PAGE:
The Institute for Healthy Air Water and Soil is working on an architecture project to create an example of a healthier approach to urban architecture. Our vision is to create a collaborative space that is a living example and global reference of a healthy environment and healthy humans.
The building effort needs an program manager to guide its development and growth and to share the story of the work we are doing in this space. The right person for this job will be creative, collaborative, friendly and curious. To succeed at this job, an individual needs to be:
This role will have three major components:
This job is a full-time position. An educational background in the natural/life sciences is desirable. Salary will match an individual’s experience level. Contact me with your resume and two reasons why you are perfect for this job. The position starts in August.
Image from flickr user Romain Pittet
The Air Pollution Control District issued a warning yesterday that we would have a bad air day today. The forecast showed high levels of ozone and the warnings were on target.
Ozone levels started rising into the orange zone around noon. As of 3 pm, the ozone levels were highest at the Cannons Lane monitor. The forecast said that the ozone levels would be in the orange zone. The levels briefly reached red levels, which is bad for everyone.
The Air Now web site listed the Air Quality Index at 158 – the red zone – at 4 pm Friday.
The image below shows ozone levels at 2 pm. At that time, monitors in the southwest corner of our city were showing ozone levels in the yellow zone. The image at the top of the page shows how ozone levels rose over the course of the afternoon.
The APCD forecast for bad air included Saturday and Sunday as well. Babies, older adults, people with breathing problems like COPD or asthma, and anyone who has heart disease should stay inside this weekend. High ozone can be dangerous for anyone who has breathing problems, and red levels (an AQI over 150) are bad for everyone. We should postpone picnics and exercise at the gym instead of the park if ozone levels stay high over the weekend.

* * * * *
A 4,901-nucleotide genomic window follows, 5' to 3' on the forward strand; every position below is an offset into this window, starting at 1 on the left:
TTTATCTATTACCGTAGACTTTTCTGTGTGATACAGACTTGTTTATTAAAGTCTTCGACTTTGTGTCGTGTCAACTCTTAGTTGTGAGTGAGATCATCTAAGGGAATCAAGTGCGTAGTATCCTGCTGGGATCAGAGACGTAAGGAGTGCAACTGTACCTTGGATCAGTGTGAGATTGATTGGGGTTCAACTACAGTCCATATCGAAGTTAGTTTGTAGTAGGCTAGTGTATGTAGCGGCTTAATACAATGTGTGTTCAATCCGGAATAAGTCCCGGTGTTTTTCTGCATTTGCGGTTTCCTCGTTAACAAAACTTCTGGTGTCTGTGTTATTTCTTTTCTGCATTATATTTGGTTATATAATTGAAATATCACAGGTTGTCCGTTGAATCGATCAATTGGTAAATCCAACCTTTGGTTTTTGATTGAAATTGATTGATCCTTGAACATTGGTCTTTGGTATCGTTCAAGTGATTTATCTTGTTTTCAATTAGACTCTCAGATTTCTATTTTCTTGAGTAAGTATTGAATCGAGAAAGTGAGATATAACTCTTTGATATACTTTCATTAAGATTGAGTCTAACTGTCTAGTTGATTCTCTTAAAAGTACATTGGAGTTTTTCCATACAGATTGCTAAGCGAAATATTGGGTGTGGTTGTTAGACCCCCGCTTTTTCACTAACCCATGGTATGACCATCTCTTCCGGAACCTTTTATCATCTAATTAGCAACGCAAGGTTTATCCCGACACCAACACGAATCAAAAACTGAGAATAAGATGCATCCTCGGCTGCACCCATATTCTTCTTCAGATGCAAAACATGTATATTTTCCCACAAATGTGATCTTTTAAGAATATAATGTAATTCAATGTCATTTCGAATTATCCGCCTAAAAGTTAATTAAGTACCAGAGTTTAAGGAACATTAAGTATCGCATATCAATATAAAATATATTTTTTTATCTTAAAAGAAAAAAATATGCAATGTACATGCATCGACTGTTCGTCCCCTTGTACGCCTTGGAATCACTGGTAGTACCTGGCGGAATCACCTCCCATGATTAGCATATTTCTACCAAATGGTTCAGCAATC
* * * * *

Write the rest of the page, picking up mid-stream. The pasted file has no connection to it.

You can visit AirNow.gov to check current conditions.
St. Margaret Mary School, 7813 Shelbyville Road, is the new site of an experiment designed to use trees and shrubs to create a living filter for roadway air pollution. The project will be a model for metro-wide “greening” projects that use our environment to improve health.
The Louisville Green for Good project is a collaboration among the Diabetes and Obesity Center at the University of Louisville, The Institute for Healthy Air Water and Soil and the City of Louisville’s Office of Sustainability.
The current levels of air pollution at the school will be measured and then half of the school’s front yard will be filled with a green buffer of shrubs, deciduous trees and pines. Then the team will measure air pollution levels a second time. The goal is to test the idea that a greener neighborhood is a healthier neighborhood.
“This project has the potential to improve the health of nearby students and residents for years to come by improving local air quality,” said Aruni Bhatnagar, Ph.D., the Smith and Lucille Gibson Chair in Medicine and director of the University of Louisville Diabetes and Obesity Center. “St. Margaret Mary was chosen due to its location which is close to a high traffic roadway. The school also includes a spacious lawn that allows for the addition of foliage, which will act as an air-cleansing barrier between the school and the street.”
Mayor Greg Fischer said, “I am committed to helping Louisville become a greener and healthier place to live – and, I’m a data guy. So I’m excited that this project will provide the data we need to move forward on our sustainability goals for the city.”
St. Margaret Mary Principal Wendy Sims said she is excited about this project for the parish, school and community.
“In his encyclical letter ‘Laudato Si’,’ Our Holy Father Pope Francis reminds us that ‘we must regain the conviction that we need one another, that we have a shared responsibility for others and for the world, and that being good and decent are worth it…social love moves us to devise larger strategies to halt environmental degradation and to encourage a “culture of care” which permeates all of society’,” Sims said. “This project is a wonderful lesson for our students, faculty, and parents about how to foster such a culture of care, now and for future generations.”
Air monitoring will start this summer. The trees and shrubs will arrive in October with a second round of air monitoring taking place later this year. Students will participate in the monitoring work.
In addition to tracking certain pollutants, the project team will collect data on traffic and weather.
The project includes ecology experts from around the country with deep understanding of air pollution and the power of plants.
Funding comes from the Funders’ Network for Smart Growth and Livable Communities.
The research effort is a project of the Funders’ Network for Smart Growth and Livable Communities. The grant was matched with $50,000 from the Owsley Brown Charitable Foundation and $25,000 from an anonymous donor in Louisville. The Institute for Healthy Air, Water, and Soil received the funds and will be managing the project.